Basal Cell Carcinoma
Basal cell carcinoma risk factors include:
- Being exposed to a lot of natural or artificial sunlight
- Having scars or burns on the skin
- Being exposed to arsenic
- Having chronic skin inflammation or skin ulcers
- Being treated with radiation
- Taking immunosuppressive drugs (for example, after an organ transplant)
- Having actinic keratosis
- Having a fair complexion (blond or red hair, fair skin, green or blue eyes, history of freckling).
Not all changes in the skin are a sign of basal cell carcinoma, but a doctor should be consulted if changes in the skin are seen (see Signs of Skin Cancer).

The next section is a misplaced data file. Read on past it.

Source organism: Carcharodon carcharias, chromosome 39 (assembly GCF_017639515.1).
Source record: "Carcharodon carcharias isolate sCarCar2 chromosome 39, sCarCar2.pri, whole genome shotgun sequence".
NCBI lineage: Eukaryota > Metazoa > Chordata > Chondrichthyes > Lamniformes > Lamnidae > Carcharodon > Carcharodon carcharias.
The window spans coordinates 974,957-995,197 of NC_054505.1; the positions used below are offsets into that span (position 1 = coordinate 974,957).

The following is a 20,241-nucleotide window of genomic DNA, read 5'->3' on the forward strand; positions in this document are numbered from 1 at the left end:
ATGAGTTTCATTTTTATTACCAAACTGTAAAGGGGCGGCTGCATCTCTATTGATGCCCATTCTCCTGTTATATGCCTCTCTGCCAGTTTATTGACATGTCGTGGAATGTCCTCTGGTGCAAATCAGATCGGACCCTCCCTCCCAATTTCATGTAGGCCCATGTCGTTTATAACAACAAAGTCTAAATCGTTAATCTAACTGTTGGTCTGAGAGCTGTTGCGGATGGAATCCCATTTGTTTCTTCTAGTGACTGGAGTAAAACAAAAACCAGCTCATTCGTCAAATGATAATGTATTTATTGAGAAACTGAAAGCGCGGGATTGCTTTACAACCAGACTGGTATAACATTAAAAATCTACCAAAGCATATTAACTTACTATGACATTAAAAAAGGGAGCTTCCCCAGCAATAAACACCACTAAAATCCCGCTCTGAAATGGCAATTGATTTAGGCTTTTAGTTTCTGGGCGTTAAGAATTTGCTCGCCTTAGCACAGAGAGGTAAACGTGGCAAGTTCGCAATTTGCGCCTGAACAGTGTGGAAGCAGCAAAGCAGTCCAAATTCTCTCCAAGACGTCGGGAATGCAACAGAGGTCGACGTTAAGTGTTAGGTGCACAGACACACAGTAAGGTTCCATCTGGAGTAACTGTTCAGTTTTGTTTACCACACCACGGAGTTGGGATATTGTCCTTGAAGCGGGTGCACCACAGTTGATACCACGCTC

Tests or procedures that examine the skin are used to detect and diagnose basal cell carcinoma. Common procedures include a skin examination or a biopsy.
During a skin examination, a doctor or nurse will check the skin for bumps or spots that look abnormal in color, size, shape, or texture.
In a biopsy, all or part of the abnormal-looking growth is cut from the skin and viewed under a microscope by a pathologist to see if cancer cells are present. The three types of skin biopsies are:
- Shave biopsy: A sterile razor blade is used to shave off the abnormal-looking growth
- Excisional biopsy: A scalpel is used to remove the entire growth
- Punch biopsy: A special instrument called a punch or a trephine is used to remove a circle of tissue from the abnormal-looking growth.